The opinion of the court was delivered by: MCCUNE
Plaintiff, trustee in bankruptcy for Hempfield Stores, Inc., formerly Skat-Zap, Inc. (Hempfield) initiated this antitrust action in 1971 complaining that defendant, S. S. Kresge Company (Kresge), violated Section 1 of the Sherman Act, 15 U.S.C.A. § 1 which provides, inter alia, that "every contract, combination in the form of trust or otherwise, or conspiracy in restraint of trade . . . among the several States . . . is declared to be illegal." Plaintiff claims injury and seeks damages under § 4 of the Clayton Act, 15 U.S.C.A. § 15.
Plaintiff has filed a cross motion for partial summary judgment in which it asks the court to determine that certain of the practices complained of are violative of § 1 as a matter of law (per se violations). Plaintiff's brief in opposition to defendant's motion for summary judgment addresses each of the alternative arguments advanced by defendant in support of its motion. First, plaintiff contends that the jurisdiction of the court over the subject matter of this complaint has been established. In the alternative, plaintiff contends that the jurisdictional issue is inextricably intertwined with determination of the merits thereby precluding entry of summary judgment. Plaintiff also argues that the issue of subject matter jurisdiction must be determined by the trier of fact, a jury in this case, since defendant has demanded a jury trial. Second, as we have already mentioned, plaintiff claims that the activities complained of are per se violative of § 1 of the Sherman Act. Finally, plaintiff denies that Hempfield's participation in the alleged price-fixing scheme and various other alleged restraints is a bar to its recovery.
Also before the court are a counterclaim by defendant seeking monies allegedly owed to it for unpaid rent and other itemized expenses and plaintiff's counterclaim in which plaintiff alleges that rent already paid for two months constitutes a preference under § 60 of the Bankruptcy Act, 11 U.S.C.A. § 96.
The court has heard oral argument on the respective motions for summary judgment and has considered the briefs of both parties.
We turn now to the facts which give rise to the present controversy.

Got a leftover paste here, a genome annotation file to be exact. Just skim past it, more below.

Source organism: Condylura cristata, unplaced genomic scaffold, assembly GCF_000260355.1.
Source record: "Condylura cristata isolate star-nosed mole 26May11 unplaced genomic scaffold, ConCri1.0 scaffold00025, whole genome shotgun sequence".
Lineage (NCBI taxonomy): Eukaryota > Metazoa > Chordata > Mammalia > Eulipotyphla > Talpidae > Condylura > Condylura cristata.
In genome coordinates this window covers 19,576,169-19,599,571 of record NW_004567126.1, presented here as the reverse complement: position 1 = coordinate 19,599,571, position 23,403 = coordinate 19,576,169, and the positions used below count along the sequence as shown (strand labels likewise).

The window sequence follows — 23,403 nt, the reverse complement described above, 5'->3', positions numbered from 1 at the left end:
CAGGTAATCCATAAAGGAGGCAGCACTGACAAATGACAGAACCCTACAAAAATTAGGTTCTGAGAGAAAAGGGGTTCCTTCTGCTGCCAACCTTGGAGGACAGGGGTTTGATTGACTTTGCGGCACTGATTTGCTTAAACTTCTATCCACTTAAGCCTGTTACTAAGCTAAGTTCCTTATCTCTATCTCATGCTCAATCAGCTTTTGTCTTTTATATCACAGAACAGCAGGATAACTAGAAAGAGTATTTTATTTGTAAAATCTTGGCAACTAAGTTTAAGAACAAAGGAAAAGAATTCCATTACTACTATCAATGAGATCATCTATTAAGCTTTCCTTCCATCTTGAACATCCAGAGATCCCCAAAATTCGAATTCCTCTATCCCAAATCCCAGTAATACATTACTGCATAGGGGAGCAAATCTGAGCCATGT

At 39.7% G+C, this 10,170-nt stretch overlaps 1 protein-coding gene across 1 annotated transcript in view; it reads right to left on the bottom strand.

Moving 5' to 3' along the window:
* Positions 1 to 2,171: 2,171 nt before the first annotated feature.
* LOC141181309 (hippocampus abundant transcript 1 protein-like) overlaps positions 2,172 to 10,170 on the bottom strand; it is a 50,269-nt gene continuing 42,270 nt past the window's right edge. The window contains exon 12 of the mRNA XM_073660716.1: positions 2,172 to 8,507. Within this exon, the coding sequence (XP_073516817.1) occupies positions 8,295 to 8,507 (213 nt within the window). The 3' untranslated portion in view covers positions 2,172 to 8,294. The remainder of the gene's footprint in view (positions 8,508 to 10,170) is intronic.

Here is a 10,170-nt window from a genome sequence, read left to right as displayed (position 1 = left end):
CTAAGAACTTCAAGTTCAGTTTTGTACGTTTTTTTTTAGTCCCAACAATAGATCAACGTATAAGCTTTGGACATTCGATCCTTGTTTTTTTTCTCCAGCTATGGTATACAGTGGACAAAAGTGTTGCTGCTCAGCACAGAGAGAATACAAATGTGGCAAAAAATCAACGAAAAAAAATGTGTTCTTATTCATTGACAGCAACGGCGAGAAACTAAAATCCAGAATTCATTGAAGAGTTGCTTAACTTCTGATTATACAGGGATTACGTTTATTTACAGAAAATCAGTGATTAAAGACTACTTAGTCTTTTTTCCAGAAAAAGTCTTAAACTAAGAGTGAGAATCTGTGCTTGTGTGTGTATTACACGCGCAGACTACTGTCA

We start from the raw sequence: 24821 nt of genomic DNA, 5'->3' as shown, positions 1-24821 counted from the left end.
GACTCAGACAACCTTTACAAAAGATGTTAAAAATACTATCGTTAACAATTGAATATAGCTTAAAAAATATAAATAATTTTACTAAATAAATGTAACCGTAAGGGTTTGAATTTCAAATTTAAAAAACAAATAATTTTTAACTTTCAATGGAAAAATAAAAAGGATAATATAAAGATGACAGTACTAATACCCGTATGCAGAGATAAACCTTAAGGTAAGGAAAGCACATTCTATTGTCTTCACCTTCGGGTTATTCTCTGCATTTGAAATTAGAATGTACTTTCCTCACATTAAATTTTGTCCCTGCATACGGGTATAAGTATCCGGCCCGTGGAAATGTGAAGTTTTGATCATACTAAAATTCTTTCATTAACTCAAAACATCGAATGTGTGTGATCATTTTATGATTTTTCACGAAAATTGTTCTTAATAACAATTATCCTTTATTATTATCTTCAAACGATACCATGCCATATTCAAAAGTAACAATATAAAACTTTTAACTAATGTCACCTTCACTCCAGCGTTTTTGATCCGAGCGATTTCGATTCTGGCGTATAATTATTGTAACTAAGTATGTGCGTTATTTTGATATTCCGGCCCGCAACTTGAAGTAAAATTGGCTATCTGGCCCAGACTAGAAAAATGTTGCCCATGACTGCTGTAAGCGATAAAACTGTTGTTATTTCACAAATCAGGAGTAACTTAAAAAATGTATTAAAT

Defendant Kresge is incorporated under the laws of Michigan. It operates department stores in 48 states, the District of Columbia and several foreign countries. Some of those stores use the Kresge name while others operate under the name "K-Mart" which is defendant's registered exclusive service trade name.
Defendant has used the "K-Mart" trade name in an effort to develop a reputation as a low mark-up, highly competitive merchandiser selling quality merchandise at discount prices. From its inception the plan was designed and its success was dependent on high volume sales with a low per item profit margin. Kresge felt that the best way to achieve high volume sales was to draw on the potential buying power of those who made frequent food purchases. However, since Kresge had no prior experience in food merchandising and did not have any source of distribution, it elected to license its registered trade name to independent food store operators who would conduct a K-Mart Food Store operation as part of or adjacent to a K-Mart department store. This arrangement, it was felt, would provide "one-stop shopping" and enhance customer acceptance of the K-Mart program. This action is a direct result of two such license agreements entered into between Hempfield (Skat-Zap) and Kresge.
Prior to August 12, 1963, two of the incorporators of Hempfield, Frank Zapalla, Jr., and Frank Nascone were the owners of a real estate development firm known as Maret Corporation which solicited and obtained long term lease commitments from Kresge for department stores in two shopping centers, one located in Westmoreland County, the other in Allegheny County. However, the commitments were contingent upon Kresge's ability to obtain a licensee who would operate a grocery store at each location. Hempfield was incorporated to operate the grocery stores.
Hempfield was incorporated on August 12, 1963, under the name of Skat-Zap, Inc. The incorporators and initial shareholders were Zapalla, Nascone, and Herman Skatell. Shortly thereafter on September 23, 1963, Hempfield and Kresge entered into a license agreement which authorized Hempfield to use the name "K-Mart Foods" for a period of twelve years at a retail supermarket located next door to the Kresge department store in the Westmoreland County shopping center. The store was designated K-Mart Food Store No. 4032. Approximately eight months later, the same parties concluded a second agreement which authorized Hempfield's use of the name "K-Mart" for a ten-year period at a store located in the Allegheny County shopping center. Kresge designated this K-Mart Food Store No. 4064.
Pursuant to these agreements, Hempfield opened Food Stores 4032 and 4064 in 1964 and continued to operate both until July, 1969, at which time the leases were terminated. Shortly thereafter, Hempfield filed a petition in bankruptcy.